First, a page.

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September 21, 2021
News Projects Sanitation

Slum residents to get piped water after Covid-19 pandemic

President Kenyatta commissions the Muthua community water supply project earlier this year

Households in Nairobi’s informal settlements will eventually have to pay subsidised rates for piped water connected to their homes from 193 boreholes. 

Connections are part of the Nairobi Metropolitan Services post-Covid-19 long-term plan to ensure water supply to slums. 

NMS director general Mohammed Badi said Athi Water Works and the Nairobi Water and Sewerage Company will manage the boreholes after the NMS’s term expires in March 2022. 

“After NMS’s exit, Nairobi Water and Athi Waterworks will take over running the 193 boreholes. They will be expected to provide piped water at subsidised rates to informal settlements,” he said in an interview last week. 

The boreholes have been drilled by NMS in partnership with Athi Water Works for Sh1.7 billion. 

Badi said that due to the Covid-19 pandemic, residents in slums are getting free water from the boreholes staffed by youths in the communities. 

However, after the pandemic subsides, Badi said Nairobi Water and Athi Waterworks will connect pipes to households and residents will pay subsidised rates.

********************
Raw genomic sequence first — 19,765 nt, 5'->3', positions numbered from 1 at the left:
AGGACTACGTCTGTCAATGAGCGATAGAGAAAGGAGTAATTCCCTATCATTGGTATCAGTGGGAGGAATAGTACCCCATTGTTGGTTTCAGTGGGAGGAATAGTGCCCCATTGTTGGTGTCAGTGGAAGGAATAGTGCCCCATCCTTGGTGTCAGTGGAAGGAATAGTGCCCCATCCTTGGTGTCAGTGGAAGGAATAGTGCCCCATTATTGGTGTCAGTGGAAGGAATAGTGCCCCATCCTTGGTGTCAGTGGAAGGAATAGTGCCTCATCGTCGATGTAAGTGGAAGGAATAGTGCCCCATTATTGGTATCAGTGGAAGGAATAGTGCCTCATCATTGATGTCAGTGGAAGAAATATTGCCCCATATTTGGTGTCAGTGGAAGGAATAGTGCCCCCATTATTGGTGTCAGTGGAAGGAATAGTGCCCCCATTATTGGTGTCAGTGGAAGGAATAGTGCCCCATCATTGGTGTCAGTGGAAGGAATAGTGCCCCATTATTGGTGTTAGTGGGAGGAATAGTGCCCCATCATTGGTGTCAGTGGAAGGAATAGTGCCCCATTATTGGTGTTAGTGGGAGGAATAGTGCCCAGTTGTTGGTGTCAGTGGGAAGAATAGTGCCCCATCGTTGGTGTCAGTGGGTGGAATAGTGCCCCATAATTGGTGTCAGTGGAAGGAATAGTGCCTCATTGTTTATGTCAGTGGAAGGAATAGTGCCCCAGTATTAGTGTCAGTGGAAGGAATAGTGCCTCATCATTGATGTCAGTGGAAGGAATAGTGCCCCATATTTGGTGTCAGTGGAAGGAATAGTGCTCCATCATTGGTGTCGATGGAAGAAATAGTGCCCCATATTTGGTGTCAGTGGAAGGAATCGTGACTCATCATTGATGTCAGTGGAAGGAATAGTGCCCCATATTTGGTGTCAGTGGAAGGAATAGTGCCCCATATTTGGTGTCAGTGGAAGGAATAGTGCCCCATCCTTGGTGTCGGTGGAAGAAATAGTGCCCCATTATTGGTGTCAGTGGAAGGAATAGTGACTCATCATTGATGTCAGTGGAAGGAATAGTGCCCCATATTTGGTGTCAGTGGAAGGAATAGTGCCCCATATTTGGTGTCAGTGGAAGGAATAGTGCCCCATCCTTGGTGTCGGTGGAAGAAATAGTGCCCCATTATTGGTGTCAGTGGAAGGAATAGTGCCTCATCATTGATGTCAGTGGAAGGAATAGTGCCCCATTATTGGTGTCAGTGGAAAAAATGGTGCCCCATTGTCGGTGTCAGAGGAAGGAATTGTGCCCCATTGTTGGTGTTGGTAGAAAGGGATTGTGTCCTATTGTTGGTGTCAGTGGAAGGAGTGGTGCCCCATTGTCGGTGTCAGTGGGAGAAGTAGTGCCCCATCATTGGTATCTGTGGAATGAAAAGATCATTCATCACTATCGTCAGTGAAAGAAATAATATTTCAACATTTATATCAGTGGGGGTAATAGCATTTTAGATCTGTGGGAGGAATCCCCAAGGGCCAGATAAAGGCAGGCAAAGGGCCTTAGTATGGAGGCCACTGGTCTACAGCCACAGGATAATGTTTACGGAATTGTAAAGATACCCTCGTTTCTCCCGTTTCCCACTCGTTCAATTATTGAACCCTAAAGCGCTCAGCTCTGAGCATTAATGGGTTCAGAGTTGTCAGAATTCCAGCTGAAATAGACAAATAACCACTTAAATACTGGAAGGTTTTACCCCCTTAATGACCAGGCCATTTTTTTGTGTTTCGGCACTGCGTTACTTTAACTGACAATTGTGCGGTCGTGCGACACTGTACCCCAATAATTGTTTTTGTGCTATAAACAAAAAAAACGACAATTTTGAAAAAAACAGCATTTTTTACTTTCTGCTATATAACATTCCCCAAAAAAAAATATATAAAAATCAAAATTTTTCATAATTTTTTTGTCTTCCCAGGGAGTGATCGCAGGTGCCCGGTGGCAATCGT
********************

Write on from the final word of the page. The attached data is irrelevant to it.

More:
“Hoping the situation will go back to normal, all they have to do is piping water and connecting metre gauges so slum dwellers pay less than other estates,” Badi said. 

At least two million residents, mostly in informal settlement, are getting free water from the 193 boreholes. The boreholes supply more than 40 million litres. 

According to a United Nations report in 2019, more than 90 per cent of the population in Kenya’s urban areas had access to clean water in 1990. 

In 2019, it was estimated only 50 per cent of Nairobi’s 4.5 million residents had direct access to piped water. 

The other half gets water from vendors, illegal connections and water kiosks. 

Last month, President Uhuru Kenyatta commissioned five water projects in Nairobi, including the Muthua, Kayole, Dandora, Kabiria and Huruma community water projects. 

Residents in those areas have been relieved of the stress of purchasing water. 

The water crisis since 2017 in the capital has been keenly felt by residents in informal settlements. 

Due to the shortage, Nairobi residents have been exploited by water vendors. 

Water demand has increased to more than 810, 000 cubic metres daily against an installed production of 525, 600 cubic meters daily, representing a demand gap of 284, 400 cubic meters. 

NMS said the boreholes have reduced the number of water cartels in the county. 

 

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